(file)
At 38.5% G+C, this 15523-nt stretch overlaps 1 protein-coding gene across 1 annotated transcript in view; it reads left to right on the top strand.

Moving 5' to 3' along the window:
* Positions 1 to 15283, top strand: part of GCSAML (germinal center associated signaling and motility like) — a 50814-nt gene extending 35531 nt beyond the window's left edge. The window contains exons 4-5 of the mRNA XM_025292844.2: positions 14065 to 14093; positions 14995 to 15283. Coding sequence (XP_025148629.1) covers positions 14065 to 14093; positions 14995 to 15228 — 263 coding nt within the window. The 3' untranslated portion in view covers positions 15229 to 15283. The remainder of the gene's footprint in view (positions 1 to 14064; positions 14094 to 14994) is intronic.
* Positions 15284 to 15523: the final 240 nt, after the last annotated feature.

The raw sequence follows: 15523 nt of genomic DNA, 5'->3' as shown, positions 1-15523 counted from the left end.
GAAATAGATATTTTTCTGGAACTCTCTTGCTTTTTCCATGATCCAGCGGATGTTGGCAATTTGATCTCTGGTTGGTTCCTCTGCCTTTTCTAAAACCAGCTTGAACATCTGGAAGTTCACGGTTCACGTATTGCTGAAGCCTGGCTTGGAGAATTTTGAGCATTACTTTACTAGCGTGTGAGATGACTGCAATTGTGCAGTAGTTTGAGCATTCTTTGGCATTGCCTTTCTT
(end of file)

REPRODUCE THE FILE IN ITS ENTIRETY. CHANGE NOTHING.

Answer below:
At 38.5% G+C, this 15523-nt stretch overlaps 1 protein-coding gene across 1 annotated transcript in view; it reads left to right on the top strand.

Moving 5' to 3' along the window:
* Positions 1 to 15283, top strand: part of GCSAML (germinal center associated signaling and motility like) — a 50814-nt gene extending 35531 nt beyond the window's left edge. The window contains exons 4-5 of the mRNA XM_025292844.2: positions 14065 to 14093; positions 14995 to 15283. Coding sequence (XP_025148629.1) covers positions 14065 to 14093; positions 14995 to 15228 — 263 coding nt within the window. The 3' untranslated portion in view covers positions 15229 to 15283. The remainder of the gene's footprint in view (positions 1 to 14064; positions 14094 to 14994) is intronic.
* Positions 15284 to 15523: the final 240 nt, after the last annotated feature.

The raw sequence follows: 15523 nt of genomic DNA, 5'->3' as shown, positions 1-15523 counted from the left end.
GAAATAGATATTTTTCTGGAACTCTCTTGCTTTTTCCATGATCCAGCGGATGTTGGCAATTTGATCTCTGGTTGGTTCCTCTGCCTTTTCTAAAACCAGCTTGAACATCTGGAAGTTCACGGTTCACGTATTGCTGAAGCCTGGCTTGGAGAATTTTGAGCATTACTTTACTAGCGTGTGAGATGACTGCAATTGTGCAGTAGTTTGAGCATTCTTTGGCATTGCCTTTCTT